Mona Maitre was worried. One of her patients, a homeless woman, had not shown up for her appointment. Maitre fretted about the woman, who was HIV positive, and the woman’s baby. They both needed medicine, food, and support. Each morning, Maitre drove around Port-au-Prince, Haiti—a vast, sprawling city—to scour the streets for the missing woman and her child.
When Maitre, a nurse at Cornell’s GHESKIO clinic, a center for the treatment of HIV/AIDS and related infections in Portau- Prince, eventually found the woman, she discovered the baby had a serious respiratory infection. The nurse’s dedication and concern may seem unusual, but Rebecca Heidkamp, a Ph.D. candidate in the Division of Nutritional Sciences in the College of Human Ecology, said it is exemplary of how the clinic cares for the community. “For many of the staff, it is not about the data or the challenges faced in the clinic,” Heidkamp said. “It is about caring for people.”
Heidkamp spent three years at GHESKIO working on her doctoral thesis, where she designed and implemented an innovative program to meet the nutritional needs of HIV-infected mothers and their babies. Their multi-faceted approach educates these women about the importance of nutrition during a child’s first two years of life, offers “mothers’ clubs” where the women share advice and connect to the larger community, and provides nutritional supplements for their children. The program, overseen by nutritional experts in Human Ecology and clinical physicians at Weill Cornell Medical College (WCMC), is now in full swing and showing promising results as a behavioral intervention for high-risk mothers.
GHESKIO sees about 300 HIV-positive pregnant women a year. Under the new nutrition program, they meet monthly in a mothers’ club and receive one-on-one medical care from clinic pediatricians and nurses. The mothers are grouped according to their babies’ ages.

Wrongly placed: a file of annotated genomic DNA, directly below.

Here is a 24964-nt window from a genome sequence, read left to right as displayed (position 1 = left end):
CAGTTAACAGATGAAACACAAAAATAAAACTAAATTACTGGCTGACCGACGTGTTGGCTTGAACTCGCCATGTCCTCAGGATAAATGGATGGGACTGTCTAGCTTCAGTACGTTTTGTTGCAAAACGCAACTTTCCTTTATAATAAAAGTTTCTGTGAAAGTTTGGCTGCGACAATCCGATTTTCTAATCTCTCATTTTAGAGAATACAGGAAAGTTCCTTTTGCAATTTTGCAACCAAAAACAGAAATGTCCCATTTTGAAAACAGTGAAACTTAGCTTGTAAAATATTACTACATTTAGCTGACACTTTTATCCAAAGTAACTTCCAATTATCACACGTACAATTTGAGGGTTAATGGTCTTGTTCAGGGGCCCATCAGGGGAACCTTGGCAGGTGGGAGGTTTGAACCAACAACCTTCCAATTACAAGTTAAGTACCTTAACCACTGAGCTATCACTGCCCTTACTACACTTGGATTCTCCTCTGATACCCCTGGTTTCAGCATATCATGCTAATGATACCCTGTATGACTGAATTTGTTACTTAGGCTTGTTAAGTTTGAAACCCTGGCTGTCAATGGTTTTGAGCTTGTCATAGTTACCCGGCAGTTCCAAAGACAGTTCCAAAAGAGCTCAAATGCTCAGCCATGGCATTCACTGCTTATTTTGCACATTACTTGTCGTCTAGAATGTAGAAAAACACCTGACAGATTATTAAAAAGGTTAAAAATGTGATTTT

“For example, when the baby is 7 months old, we talk about diarrhea, which starts to be a problem at that age,” Elizabeth Fox ’09 explained. Fox, a nutritional sciences graduate, currently supervises the program in Port-au-Prince while Heidkamp finishes her thesis.
Working in a developing country with limited resources is not easy. Even before the catastrophic 2010 earthquake that flattened buildings in Port-au-Prince and throughout the region, work in Haiti presented some unique difficulties.
“Food insecurity is a big problem,” explained Vanessa Rouzier, head of the pediatric department at GHESKIO. “When the parents ask for money and beg for food, you are tempted to give it to them for the children. We want to empower the community. Our mission goes beyond being a charitable organization.”
GHESKIO formed in 1982, the first institution in the world dedicated to combating the newly described HIV virus. Jean W. Pape, the founding and current director of GHESKIO and professor of medicine at Weill Cornell, along with a group of Haitian colleagues, noticed young men in Haiti dying of unusual opportunistic infections. With Warren Johnson, professor of medicine at WCMC, Pape and his colleagues created the Haitian Group for the Study of Kaposi’s Sarcoma and Opportunistic Infections (GHESKIO—a French acronym, pronounced guess-key-o) to describe and combat what would be later recognized as HIV/AIDS.
Despite operating in a resource-poor country, GHESKIO has led the way in developing therapies for the major complications of HIV, including tuberculosis and diarrhea. The center’s mission has expanded to include community development, with the nutrition program bridging gaps between clinical care and community-level connection.
New focus on maternal-child nutrition
When Johnson and his colleague Dan Fitzgerald heard about the work of Rebecca Stoltzfus, professor of nutrition in Human Ecology and co-founder of the Global Health Program, they knew that she should visit Haiti. Stoltzfus’s research focuses on the causes and treatment of malnutrition in women and children in developing countries.
“They were providing state-of-the-art HIV care at the clinic,” Stoltzfus said, “and doing a very good job of protecting children from HIV transmission from their mothers. But they said that they were really doing little in terms of nutritional support.” Stoltzfus decided to take Heidkamp, a new Ph.D. student in her research group, down to Haiti.